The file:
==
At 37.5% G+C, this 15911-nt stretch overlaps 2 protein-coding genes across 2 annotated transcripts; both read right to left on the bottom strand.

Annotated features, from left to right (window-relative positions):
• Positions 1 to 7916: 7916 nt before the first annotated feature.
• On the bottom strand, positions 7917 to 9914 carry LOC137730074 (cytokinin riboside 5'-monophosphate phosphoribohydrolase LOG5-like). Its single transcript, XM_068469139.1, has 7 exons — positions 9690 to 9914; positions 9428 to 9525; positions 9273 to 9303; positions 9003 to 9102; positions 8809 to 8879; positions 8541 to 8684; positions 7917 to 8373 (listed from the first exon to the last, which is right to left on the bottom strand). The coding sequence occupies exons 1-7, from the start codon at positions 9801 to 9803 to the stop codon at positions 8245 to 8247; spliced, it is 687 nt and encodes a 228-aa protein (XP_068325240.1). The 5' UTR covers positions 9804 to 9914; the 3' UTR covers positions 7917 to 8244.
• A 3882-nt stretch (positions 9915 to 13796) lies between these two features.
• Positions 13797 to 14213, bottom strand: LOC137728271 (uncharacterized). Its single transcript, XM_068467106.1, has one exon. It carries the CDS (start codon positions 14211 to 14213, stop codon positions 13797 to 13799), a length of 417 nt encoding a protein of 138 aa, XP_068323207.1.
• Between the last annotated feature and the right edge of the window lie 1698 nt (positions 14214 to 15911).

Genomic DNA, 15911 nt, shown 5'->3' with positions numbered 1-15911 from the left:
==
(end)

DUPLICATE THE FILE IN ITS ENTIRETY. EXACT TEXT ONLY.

At 37.5% G+C, this 15911-nt stretch overlaps 2 protein-coding genes across 2 annotated transcripts; both read right to left on the bottom strand.

Annotated features, from left to right (window-relative positions):
• Positions 1 to 7916: 7916 nt before the first annotated feature.
• On the bottom strand, positions 7917 to 9914 carry LOC137730074 (cytokinin riboside 5'-monophosphate phosphoribohydrolase LOG5-like). Its single transcript, XM_068469139.1, has 7 exons — positions 9690 to 9914; positions 9428 to 9525; positions 9273 to 9303; positions 9003 to 9102; positions 8809 to 8879; positions 8541 to 8684; positions 7917 to 8373 (listed from the first exon to the last, which is right to left on the bottom strand). The coding sequence occupies exons 1-7, from the start codon at positions 9801 to 9803 to the stop codon at positions 8245 to 8247; spliced, it is 687 nt and encodes a 228-aa protein (XP_068325240.1). The 5' UTR covers positions 9804 to 9914; the 3' UTR covers positions 7917 to 8244.
• A 3882-nt stretch (positions 9915 to 13796) lies between these two features.
• Positions 13797 to 14213, bottom strand: LOC137728271 (uncharacterized). Its single transcript, XM_068467106.1, has one exon. It carries the CDS (start codon positions 14211 to 14213, stop codon positions 13797 to 13799), a length of 417 nt encoding a protein of 138 aa, XP_068323207.1.
• Between the last annotated feature and the right edge of the window lie 1698 nt (positions 14214 to 15911).

Genomic DNA, 15911 nt, shown 5'->3' with positions numbered 1-15911 from the left: